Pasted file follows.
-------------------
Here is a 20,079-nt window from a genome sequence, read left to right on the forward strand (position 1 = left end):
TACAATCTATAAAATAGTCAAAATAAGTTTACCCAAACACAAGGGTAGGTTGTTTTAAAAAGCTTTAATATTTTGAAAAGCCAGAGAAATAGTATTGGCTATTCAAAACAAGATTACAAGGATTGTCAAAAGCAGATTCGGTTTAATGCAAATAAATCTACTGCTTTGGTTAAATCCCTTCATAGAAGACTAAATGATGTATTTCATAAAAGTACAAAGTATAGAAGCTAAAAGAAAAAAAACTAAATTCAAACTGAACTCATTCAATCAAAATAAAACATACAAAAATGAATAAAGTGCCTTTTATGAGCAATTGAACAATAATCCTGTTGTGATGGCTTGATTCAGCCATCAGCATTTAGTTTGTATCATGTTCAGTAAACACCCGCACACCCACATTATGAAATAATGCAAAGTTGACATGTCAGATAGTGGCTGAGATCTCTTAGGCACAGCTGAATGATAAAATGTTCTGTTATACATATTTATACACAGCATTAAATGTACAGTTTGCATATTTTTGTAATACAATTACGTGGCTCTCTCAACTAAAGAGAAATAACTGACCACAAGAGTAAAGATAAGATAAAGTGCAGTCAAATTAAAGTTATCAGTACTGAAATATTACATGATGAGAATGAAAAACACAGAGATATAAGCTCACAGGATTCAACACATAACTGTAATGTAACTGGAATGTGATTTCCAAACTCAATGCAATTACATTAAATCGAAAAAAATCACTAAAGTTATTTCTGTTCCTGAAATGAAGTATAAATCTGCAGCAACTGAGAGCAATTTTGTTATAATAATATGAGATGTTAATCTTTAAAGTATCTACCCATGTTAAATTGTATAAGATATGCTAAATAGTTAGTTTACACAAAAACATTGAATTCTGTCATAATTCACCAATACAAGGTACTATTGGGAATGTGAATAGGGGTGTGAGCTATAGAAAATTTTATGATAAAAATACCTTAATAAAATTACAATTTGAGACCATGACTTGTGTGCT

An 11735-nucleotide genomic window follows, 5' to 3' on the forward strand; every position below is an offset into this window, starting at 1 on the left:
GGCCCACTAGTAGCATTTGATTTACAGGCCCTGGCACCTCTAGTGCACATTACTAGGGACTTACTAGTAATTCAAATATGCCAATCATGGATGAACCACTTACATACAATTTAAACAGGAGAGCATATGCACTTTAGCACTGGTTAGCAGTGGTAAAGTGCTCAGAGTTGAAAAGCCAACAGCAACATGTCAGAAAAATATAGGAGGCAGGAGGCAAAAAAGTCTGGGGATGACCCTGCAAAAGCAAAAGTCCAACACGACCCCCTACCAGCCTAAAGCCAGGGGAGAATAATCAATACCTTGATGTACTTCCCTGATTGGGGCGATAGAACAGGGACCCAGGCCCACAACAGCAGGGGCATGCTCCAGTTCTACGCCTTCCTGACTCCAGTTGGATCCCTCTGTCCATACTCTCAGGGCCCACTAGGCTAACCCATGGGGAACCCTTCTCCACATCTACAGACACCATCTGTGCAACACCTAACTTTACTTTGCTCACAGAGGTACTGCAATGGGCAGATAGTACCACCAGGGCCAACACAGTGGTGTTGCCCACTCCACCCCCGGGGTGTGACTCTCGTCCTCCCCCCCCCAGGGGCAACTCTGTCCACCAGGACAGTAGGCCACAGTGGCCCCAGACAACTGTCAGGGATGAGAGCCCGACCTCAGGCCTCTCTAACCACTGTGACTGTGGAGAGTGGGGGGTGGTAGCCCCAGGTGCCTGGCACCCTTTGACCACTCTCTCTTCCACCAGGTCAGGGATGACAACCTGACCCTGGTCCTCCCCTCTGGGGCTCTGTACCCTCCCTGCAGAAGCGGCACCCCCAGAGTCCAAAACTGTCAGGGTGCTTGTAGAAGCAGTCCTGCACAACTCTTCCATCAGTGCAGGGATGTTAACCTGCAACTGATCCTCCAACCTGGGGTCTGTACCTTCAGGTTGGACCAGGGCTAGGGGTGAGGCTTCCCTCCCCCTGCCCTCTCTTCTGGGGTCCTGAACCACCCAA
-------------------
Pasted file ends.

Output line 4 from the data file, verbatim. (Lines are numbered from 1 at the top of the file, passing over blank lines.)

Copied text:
GGCCCACTAGTAGCATTTGATTTACAGGCCCTGGCACCTCTAGTGCACATTACTAGGGACTTACTAGTAATTCAAATATGCCAATCATGGATGAACCACTTACATACAATTTAAACAGGAGAGCATATGCACTTTAGCACTGGTTAGCAGTGGTAAAGTGCTCAGAGTTGAAAAGCCAACAGCAACATGTCAGAAAAATATAGGAGGCAGGAGGCAAAAAAGTCTGGGGATGACCCTGCAAAAGCAAAAGTCCAACACGACCCCCTACCAGCCTAAAGCCAGGGGAGAATAATCAATACCTTGATGTACTTCCCTGATTGGGGCGATAGAACAGGGACCCAGGCCCACAACAGCAGGGGCATGCTCCAGTTCTACGCCTTCCTGACTCCAGTTGGATCCCTCTGTCCATACTCTCAGGGCCCACTAGGCTAACCCATGGGGAACCCTTCTCCACATCTACAGACACCATCTGTGCAACACCTAACTTTACTTTGCTCACAGAGGTACTGCAATGGGCAGATAGTACCACCAGGGCCAACACAGTGGTGTTGCCCACTCCACCCCCGGGGTGTGACTCTCGTCCTCCCCCCCCCAGGGGCAACTCTGTCCACCAGGACAGTAGGCCACAGTGGCCCCAGACAACTGTCAGGGATGAGAGCCCGACCTCAGGCCTCTCTAACCACTGTGACTGTGGAGAGTGGGGGGTGGTAGCCCCAGGTGCCTGGCACCCTTTGACCACTCTCTCTTCCACCAGGTCAGGGATGACAACCTGACCCTGGTCCTCCCCTCTGGGGCTCTGTACCCTCCCTGCAGAAGCGGCACCCCCAGAGTCCAAAACTGTCAGGGTGCTTGTAGAAGCAGTCCTGCACAACTCTTCCATCAGTGCAGGGATGTTAACCTGCAACTGATCCTCCAACCTGGGGTCTGTACCTTCAGGTTGGACCAGGGCTAGGGGTGAGGCTTCCCTCCCCCTGCCCTCTCTTCTGGGGTCCTGAACCACCCAA